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Design Projects for Programmable Embedded System-On-Chip Course

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2011 ASEE Annual Conference & Exposition


Vancouver, BC

Publication Date

June 26, 2011

Start Date

June 26, 2011

End Date

June 29, 2011



Conference Session

Innovative Instructional Strategies and Curricula in ECE II

Tagged Division

Electrical and Computer

Page Count


Page Numbers

22.437.1 - 22.437.13



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Paper Authors


Prawat Nagvajara Drexel University, Electrical and Computer Engineering

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Prawat Nagvajara received his Ph.D. degree from Boston University, Boston, Massachusetts, in 1989, M.S. and B.S. degrees from Northeastern University, Boston, Massachusetts, in 1979 and 1980, respectively. He joined the Department of Electrical and Computer Engineering at Drexel University in 1990 where he is currently an associate professor. His research focus is on application specific computing using custom hardware and commodity high-performance accelerators and embedded systems education.

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Robin Kizirian Drexel University, Electrical and Computer Engineering

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Robin Kizirian completed his M.S. degree in Computer Engineering at Drexel University in Philadelphia and his B.S. degree in Computer Engineering with a minor in Computer Science at the University of Hartford in Connecticut. He is currently serving as a research assistant at the Engineering Technology department at Drexel University. Robin has been involved in various projects funded by Pfizer, NASA, NSF, and Department of Education. His areas of research include Embedded Systems, Mechatronics, Efficient Solar Energy Systems, Internet-based Quality Control and 3-D Online Education.

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Design Projects for Programmable Embedded System-On-Chip CourseMicrocontrollers have been an essential component in today’s embedded systems through theirintegration into modern programmable electronic devices and design automation software tools.A new trend has been to integrate microcontrollers together with programmable digital andanalog peripherals on a single chip. This technology is known as programmable embeddedsystem-on-chip. At the author’s institution, programmable system-on-chip devices such as theCypress PSoC boards have been adopted in embedded system design courses.This paper presents design projects for embedded system learning purposes. Programmablesystem-on-chip, with its design software, offers a more hands-on approach. It aids students inunderstanding the concepts behind each of the building blocks, providing them with thesufficient tools and experience to develop real-world applications. Three projects: Pulse WidthModulation (PWM) fan control, gravity measurement, and a wireless traffic light control system,have been developed and described in this paper. Each of the projects involves real-timesoftware concepts, e.g. interrupts, interfacing with external sensors and actuators, and digital andanalog hardware theories. The PWM fan control project introduces the concept of proportionalintegral controllers, which are implemented through software. The gravity measurement projectinvolves interfacing with infrared sensors and timers. The wireless traffic light system presentsthe concepts of network protocols and topologies such as the star network topology wherepackets are transmitted back and forth between the nodes and the centralized hub. The nodes andthe hub are implemented using system-on-chip boards. The sensor nodes interface with analogproximity sensors and provide traffic information to the traffic light controller nodes. Theseprojects have been taught as part of an embedded systems course. The project materials will bedisseminated on the author’s institution website for future use by other institutions.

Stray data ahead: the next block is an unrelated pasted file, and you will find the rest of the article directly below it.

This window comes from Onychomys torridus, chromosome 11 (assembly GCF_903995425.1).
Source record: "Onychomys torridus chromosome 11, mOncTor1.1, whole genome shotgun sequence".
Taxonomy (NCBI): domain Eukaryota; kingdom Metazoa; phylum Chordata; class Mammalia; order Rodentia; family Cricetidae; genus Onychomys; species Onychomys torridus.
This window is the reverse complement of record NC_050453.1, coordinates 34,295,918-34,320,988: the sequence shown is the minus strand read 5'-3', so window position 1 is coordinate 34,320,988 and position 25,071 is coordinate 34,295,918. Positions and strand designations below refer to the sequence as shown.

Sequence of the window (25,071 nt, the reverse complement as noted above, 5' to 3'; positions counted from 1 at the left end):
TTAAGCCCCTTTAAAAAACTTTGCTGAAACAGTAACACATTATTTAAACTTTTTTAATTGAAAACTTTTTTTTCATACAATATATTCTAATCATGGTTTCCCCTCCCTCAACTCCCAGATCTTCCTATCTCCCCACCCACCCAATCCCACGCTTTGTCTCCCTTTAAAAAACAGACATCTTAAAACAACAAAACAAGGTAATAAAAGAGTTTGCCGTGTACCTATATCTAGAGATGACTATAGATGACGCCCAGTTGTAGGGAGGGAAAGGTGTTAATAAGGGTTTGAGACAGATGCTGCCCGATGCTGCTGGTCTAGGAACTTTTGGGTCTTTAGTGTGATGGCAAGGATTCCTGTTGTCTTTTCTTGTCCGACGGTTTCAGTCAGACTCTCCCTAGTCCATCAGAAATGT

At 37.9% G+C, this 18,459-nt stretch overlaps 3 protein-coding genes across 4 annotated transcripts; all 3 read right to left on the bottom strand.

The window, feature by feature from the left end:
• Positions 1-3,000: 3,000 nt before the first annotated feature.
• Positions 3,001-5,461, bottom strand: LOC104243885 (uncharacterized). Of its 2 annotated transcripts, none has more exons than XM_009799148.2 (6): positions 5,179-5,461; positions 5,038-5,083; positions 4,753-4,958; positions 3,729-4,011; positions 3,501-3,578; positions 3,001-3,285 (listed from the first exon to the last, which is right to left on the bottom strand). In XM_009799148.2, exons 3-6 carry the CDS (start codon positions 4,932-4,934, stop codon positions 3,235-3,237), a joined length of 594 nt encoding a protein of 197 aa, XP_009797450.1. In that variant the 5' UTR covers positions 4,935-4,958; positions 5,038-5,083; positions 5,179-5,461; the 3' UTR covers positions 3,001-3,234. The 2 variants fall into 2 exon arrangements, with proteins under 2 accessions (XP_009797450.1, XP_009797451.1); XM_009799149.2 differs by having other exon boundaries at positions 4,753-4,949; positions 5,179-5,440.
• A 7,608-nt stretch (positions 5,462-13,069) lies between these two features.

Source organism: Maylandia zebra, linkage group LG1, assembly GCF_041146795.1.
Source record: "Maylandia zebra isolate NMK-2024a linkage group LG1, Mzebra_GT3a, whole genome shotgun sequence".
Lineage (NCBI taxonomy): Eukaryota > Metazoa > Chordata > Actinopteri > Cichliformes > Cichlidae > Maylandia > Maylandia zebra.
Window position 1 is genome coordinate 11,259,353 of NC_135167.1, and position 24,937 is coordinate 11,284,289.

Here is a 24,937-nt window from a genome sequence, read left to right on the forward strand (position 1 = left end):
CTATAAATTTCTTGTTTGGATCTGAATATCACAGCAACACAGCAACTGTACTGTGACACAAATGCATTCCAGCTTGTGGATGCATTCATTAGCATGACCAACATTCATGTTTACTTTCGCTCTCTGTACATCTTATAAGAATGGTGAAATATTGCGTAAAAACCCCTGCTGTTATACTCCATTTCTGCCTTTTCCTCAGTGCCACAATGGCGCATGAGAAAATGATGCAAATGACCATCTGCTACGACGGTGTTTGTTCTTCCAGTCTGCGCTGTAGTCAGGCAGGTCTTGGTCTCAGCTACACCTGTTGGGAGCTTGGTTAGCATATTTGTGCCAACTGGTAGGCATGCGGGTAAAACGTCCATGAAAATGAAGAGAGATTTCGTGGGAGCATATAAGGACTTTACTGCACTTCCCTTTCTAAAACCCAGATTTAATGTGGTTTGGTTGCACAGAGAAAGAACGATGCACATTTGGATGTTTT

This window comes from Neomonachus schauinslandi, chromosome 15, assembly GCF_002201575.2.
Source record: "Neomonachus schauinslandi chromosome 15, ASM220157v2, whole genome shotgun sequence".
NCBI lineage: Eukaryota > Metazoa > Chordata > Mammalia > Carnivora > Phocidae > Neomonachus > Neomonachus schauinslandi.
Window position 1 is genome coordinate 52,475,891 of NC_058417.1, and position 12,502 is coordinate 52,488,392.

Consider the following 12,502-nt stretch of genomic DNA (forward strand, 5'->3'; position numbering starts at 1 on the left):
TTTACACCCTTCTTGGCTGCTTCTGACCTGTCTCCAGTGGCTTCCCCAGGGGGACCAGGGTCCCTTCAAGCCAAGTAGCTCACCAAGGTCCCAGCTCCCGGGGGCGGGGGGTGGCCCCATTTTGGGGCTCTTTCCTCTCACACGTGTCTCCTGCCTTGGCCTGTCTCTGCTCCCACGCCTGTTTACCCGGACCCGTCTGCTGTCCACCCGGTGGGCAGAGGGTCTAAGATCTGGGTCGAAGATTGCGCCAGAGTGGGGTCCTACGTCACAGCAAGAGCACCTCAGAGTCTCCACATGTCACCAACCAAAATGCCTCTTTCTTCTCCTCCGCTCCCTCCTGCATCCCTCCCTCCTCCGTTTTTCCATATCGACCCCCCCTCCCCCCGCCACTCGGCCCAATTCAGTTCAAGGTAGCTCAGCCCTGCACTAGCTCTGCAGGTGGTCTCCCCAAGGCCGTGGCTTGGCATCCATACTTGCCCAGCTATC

Nagvajara, P., & Kizirian, R. (2011, June), Design Projects for Programmable Embedded System-On-Chip Course Paper presented at 2011 ASEE Annual Conference & Exposition, Vancouver, BC. 10.18260/1-2--17718

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